Freshly ground black pepper
                                                                               (817) 985-2131
                                                                               Open Mon-Fri, 8 AM -2 PM - Lunch Noon
In a large bowl combine the macaroni, celery, onion, and parsley. In a         420 Cory A. Edwards Dr., Kennedale 76060
small bowl, whisk together the sour cream, sugar, mustard, mayonnaise,                         Mansfield
vinegar and salt. Pour the dressing over the salad and stir to combine.                        (817) 453-5420 ext 2227
Season with salt and pepper to taste. Serve. Store covered in the refrigera-
                                                                                               Open Mon-Fri, 9 AM -2 PM - Lunch Noon
tor, for up to 3 days.
                                                                                               106 S. Wisteria, Mansfield 76063

                   Happy Memorial Day!
Southeast Newsletter                  “Where Community Empowerment Begins with YOU!”                      Volume 2, Issue 3 Page 10

                    Tarrant County Commissioner’s Court                                 Tarrant County - Precinct 2
                    meets every Tuesday at 10:00 a.m.                                   Andy Nguyen, Commissioner
                    (unless otherwise stated)
                    100 E. Weatherford St., Fort Worth, TX                                            Staff
                                                                                     Jeni McGarry, Precinct Administrator
              Southeast Tarrant County Contacts                                 

Tax Office:           Arlington (817) 548-3936    Mansfield (817) 473-5127      Karen Kayser, Assistant Precinct Administrator
Constable’s Office    Precinct 2 (817) 548-3910   Precinct 7 (817) 473-5110    
County Clerk          Arlington (817) 548-3928    Mansfield (817) 473-5135
                                                                               Kelly Rodriguez, Assistant Precinct Administrator
Justice of the Peace Precinct 2 (817) 548-3925    Precinct 7 (817) 473-5101
Juvenile Services            ——                   Mansfield (817) 473-5118
                                                                                       Amanda Au, Executive Secretary
District Clerk        Arlington (817) 548-3963             ——
              Community Services & Corrections Department
         724B Border Street Arlington, TX 76010 - (817) 548-3905
                                                                                     Bailey Batts, Administrative Assistant
         651 Justice Center Mansfield, TX 76063 - (817) 473-5920
                     Calendar of Events…                                      Precinct 2 Southeast Maintenance Center Contacts:
National Kids to Parks Day – FREE
May 19, 2012, 10:00 AM – 5:00 PM
Sonora Park                                                                         Bridgett Burciaga, Office Administrator
263 S. New Hope Road, Kennedale, Texas 76060                                   
MarchFourth Marching Band - FREE                                                      Jen Boland, Administrative Support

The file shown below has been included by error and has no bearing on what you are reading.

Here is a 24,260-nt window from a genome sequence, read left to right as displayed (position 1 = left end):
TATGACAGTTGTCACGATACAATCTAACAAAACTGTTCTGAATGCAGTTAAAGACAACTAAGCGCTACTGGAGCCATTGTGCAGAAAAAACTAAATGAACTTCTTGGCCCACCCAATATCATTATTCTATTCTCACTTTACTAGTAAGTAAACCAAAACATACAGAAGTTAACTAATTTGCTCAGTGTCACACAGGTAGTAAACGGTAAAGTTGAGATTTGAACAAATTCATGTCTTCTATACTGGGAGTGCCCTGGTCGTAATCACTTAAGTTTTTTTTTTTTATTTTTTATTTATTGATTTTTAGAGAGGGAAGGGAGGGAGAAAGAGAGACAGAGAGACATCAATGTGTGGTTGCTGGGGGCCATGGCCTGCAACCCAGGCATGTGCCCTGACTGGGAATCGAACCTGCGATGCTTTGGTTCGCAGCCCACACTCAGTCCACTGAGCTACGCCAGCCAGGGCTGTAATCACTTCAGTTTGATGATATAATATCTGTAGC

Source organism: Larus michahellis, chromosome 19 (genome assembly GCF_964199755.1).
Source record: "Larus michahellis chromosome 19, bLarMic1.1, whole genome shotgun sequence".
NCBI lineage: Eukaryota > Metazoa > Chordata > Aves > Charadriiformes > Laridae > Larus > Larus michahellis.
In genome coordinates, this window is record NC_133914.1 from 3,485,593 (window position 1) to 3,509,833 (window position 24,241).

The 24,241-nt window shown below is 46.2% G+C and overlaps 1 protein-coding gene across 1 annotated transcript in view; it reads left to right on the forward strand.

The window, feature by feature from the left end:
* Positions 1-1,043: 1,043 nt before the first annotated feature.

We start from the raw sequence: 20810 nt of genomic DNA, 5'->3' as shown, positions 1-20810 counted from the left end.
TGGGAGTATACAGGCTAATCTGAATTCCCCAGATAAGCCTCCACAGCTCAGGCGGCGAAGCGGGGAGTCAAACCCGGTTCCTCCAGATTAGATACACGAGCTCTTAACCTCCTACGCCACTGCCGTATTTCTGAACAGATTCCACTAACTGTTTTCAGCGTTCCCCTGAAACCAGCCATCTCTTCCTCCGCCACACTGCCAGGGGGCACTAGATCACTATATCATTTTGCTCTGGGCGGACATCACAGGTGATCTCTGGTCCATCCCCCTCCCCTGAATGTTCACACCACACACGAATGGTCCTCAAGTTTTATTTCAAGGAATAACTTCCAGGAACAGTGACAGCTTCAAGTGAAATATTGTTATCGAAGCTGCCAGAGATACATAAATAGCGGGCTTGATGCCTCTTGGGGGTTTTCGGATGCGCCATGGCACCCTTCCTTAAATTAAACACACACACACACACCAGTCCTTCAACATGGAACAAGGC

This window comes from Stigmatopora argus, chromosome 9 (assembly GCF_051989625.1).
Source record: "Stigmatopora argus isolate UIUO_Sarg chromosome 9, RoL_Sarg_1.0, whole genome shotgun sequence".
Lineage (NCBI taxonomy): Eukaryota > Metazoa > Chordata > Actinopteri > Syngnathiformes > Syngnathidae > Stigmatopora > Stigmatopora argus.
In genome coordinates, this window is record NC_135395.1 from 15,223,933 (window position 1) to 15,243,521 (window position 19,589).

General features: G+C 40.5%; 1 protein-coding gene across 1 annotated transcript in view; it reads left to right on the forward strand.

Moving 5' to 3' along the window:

May 31, 2012, 8:00 PM
Levitt Pavilion Arlington                                                         
Front and Center Streets, Arlington, Texas 76010

Light Up Arlington - FREE                                                                     Constituent Services
July 3, 2012, 6:00 PM                                                                             817-473-5151
Downtown Arlington, Texas 76001
S. Pecan Street and W. Mitchell, Arlington, Texas 76010                         

Rockin 4th of July – FREE                                                                  Arlington Sub-Courthouse
July 3, 2012, 9:30 PM
                                                                                            700 E. Abram, Suite 304
Big League Dreams Sports Park
500 Heritage Parkway South, Mansfield, TX 76063                                                Arlington, TX 76010
Arlington July 4th Parade - FREE
July 4, 2012, 9:00 AM
Downtown Arlington, Texas 76001                                                            Mansfield Sub-Courthouse
                                                                                           1100 E. Broad St., Suite 101
July 4TH Celebration - FREE
July 4, 2012, 7:00 PM                                                                         Mansfield, TX 76063
Arlington Highlands                                                                              817-473-5130
4000 Retail Connection Way, Arlington, TX 76108
                                                                                         Southeast Maintenance Center
Grand Prairie: Lone Stars & Stripes - $5/adult & $3/children
ages 4-12                                                                                   1203 E. Kennedale Pkwy.
July 4, 2012, 5:00 PM                                                                         Kennedale, TX 76060
Lone Star Park
1000 Lone Star Parkway, Grand Prairie, TX 75050                                                  817-483-6920

Downtown Arlington’s Farmer’s Market - FREE
Every Friday and Saturday 8:00 AM- 1:00 PM                                    To join our newsletter distribution list, please email
215 Front Street, Downtown Arlington
                                                                                      us at